Reason #2: Defend your work against competitors

When your patent application is published, it can be used as prior art against competitors as of its filing date. So even if you don’t pursue the application all the way to an issued patent, your published application can prevent someone else from getting a patent that covers your technology (assuming they file their application after yours).

Conversely, if you don’t file a patent application, and a competitor independently develops a similar invention later, they might be able to get a patent and prevent you from using the invention — even if you had it first!

Reason #3: Encourage innovation within your business

The patent application process enables you to reward and recognize innovation by your employees.

For one, by publishing your patent application, you can give innovators “public” credit for their contributions. Many scientists and engineers list their published patent applications on their resumes and LinkedIn pages, and use them to demonstrate their expertise and value as an employee.

For another, you can incentivize employees to reach significant patent milestones by offering cash bonuses, stock options, or public recognition.  Important milestones may include submitting an IDR, filing a patent application, or actually getting an issued patent.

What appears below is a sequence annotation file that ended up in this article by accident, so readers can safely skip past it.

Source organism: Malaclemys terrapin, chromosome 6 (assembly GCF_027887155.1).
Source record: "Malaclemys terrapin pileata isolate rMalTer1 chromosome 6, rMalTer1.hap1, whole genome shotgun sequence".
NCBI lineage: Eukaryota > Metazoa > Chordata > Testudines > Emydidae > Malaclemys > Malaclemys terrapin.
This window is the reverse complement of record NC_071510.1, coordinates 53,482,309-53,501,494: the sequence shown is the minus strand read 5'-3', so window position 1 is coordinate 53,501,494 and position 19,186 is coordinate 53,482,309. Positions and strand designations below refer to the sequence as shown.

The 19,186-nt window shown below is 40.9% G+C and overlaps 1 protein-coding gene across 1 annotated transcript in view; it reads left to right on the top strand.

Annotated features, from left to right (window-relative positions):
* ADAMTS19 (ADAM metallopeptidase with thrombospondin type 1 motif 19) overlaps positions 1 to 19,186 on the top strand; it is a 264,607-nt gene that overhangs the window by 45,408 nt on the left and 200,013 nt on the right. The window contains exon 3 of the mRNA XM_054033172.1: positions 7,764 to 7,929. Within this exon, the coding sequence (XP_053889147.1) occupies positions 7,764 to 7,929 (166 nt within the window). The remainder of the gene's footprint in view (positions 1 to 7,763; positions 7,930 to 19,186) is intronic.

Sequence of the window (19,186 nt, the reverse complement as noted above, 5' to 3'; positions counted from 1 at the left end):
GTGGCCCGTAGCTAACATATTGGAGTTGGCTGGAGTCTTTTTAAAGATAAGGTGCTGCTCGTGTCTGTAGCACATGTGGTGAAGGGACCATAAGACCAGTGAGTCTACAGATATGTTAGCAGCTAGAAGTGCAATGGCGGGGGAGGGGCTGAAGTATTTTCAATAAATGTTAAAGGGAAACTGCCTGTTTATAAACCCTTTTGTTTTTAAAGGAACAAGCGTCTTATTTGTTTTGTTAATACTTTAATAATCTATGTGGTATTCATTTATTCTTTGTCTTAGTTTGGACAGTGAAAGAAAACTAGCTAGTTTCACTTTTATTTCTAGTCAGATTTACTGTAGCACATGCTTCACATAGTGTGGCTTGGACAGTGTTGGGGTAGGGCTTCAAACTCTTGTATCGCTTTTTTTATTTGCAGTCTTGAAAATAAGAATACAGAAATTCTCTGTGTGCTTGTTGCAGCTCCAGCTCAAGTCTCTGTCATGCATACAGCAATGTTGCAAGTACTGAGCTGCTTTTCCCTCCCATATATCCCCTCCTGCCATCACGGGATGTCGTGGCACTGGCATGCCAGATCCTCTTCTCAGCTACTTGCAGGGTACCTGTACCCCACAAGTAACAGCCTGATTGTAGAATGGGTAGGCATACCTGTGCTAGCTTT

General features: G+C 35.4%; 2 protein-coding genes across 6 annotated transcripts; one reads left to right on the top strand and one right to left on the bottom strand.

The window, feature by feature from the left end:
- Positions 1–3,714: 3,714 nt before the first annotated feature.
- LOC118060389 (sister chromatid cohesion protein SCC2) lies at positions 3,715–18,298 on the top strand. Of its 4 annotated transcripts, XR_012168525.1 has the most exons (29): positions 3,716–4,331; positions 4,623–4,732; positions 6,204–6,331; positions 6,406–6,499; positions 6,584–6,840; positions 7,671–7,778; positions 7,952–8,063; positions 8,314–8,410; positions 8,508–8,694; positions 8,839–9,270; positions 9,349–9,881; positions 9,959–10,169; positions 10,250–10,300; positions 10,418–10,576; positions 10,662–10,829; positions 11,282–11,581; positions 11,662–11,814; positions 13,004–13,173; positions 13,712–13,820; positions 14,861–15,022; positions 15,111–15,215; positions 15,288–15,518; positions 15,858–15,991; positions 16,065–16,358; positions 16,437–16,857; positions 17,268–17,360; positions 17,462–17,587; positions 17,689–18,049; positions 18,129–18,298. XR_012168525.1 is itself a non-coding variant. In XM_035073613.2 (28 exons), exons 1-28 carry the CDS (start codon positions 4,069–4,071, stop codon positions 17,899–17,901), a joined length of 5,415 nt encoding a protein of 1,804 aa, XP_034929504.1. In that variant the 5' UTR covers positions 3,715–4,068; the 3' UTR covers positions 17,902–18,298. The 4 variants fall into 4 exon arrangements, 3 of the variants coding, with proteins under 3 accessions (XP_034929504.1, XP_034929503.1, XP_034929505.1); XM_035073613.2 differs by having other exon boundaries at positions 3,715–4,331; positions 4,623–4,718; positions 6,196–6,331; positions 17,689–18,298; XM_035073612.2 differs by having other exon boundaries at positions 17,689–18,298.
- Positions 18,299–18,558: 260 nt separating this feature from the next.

These incentives, which are created by a robust patent program, encourage employees to develop innovations and disclose them to the company.

Reason #4: Gain a competitive edge in your industry

Even if you don’t plan to enforce your patents in court, your patent applications can still fulfill several competitive functions.

Confuse competitors with misinformation

You can file patent applications for approaches that you’re not using, whether because they didn’t work or didn’t turn out to be optimal.

That way, your competitors have less ability to use your published applications to figure out which of your innovations are actually commercially viable.

Divert competitors’ resources

Once your application publishes, you can further inconvenience your competitors by forcing them to confront the risk of infringing your patent.